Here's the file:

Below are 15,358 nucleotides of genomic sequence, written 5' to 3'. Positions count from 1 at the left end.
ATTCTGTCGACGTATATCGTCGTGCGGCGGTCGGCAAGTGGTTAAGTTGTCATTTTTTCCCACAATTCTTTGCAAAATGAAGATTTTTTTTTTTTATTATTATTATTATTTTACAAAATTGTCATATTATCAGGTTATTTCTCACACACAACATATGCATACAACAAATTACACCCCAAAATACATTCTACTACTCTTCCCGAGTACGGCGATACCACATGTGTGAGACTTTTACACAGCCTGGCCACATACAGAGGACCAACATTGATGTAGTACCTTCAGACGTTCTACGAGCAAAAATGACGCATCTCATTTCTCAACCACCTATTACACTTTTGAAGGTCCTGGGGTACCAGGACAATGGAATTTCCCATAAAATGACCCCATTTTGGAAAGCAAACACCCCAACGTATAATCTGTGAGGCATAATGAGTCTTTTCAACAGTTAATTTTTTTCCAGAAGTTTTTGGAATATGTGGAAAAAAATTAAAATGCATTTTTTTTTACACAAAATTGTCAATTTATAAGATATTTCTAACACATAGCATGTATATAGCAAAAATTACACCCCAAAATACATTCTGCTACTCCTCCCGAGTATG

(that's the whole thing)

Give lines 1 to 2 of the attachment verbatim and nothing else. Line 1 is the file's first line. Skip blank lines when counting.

Below are 15,358 nucleotides of genomic sequence, written 5' to 3'. Positions count from 1 at the left end.
ATTCTGTCGACGTATATCGTCGTGCGGCGGTCGGCAAGTGGTTAAGTTGTCATTTTTTCCCACAATTCTTTGCAAAATGAAGATTTTTTTTTTTTATTATTATTATTATTTTACAAAATTGTCATATTATCAGGTTATTTCTCACACACAACATATGCATACAACAAATTACACCCCAAAATACATTCTACTACTCTTCCCGAGTACGGCGATACCACATGTGTGAGACTTTTACACAGCCTGGCCACATACAGAGGACCAACATTGATGTAGTACCTTCAGACGTTCTACGAGCAAAAATGACGCATCTCATTTCTCAACCACCTATTACACTTTTGAAGGTCCTGGGGTACCAGGACAATGGAATTTCCCATAAAATGACCCCATTTTGGAAAGCAAACACCCCAACGTATAATCTGTGAGGCATAATGAGTCTTTTCAACAGTTAATTTTTTTCCAGAAGTTTTTGGAATATGTGGAAAAAAATTAAAATGCATTTTTTTTTACACAAAATTGTCAATTTATAAGATATTTCTAACACATAGCATGTATATAGCAAAAATTACACCCCAAAATACATTCTGCTACTCCTCCCGAGTATG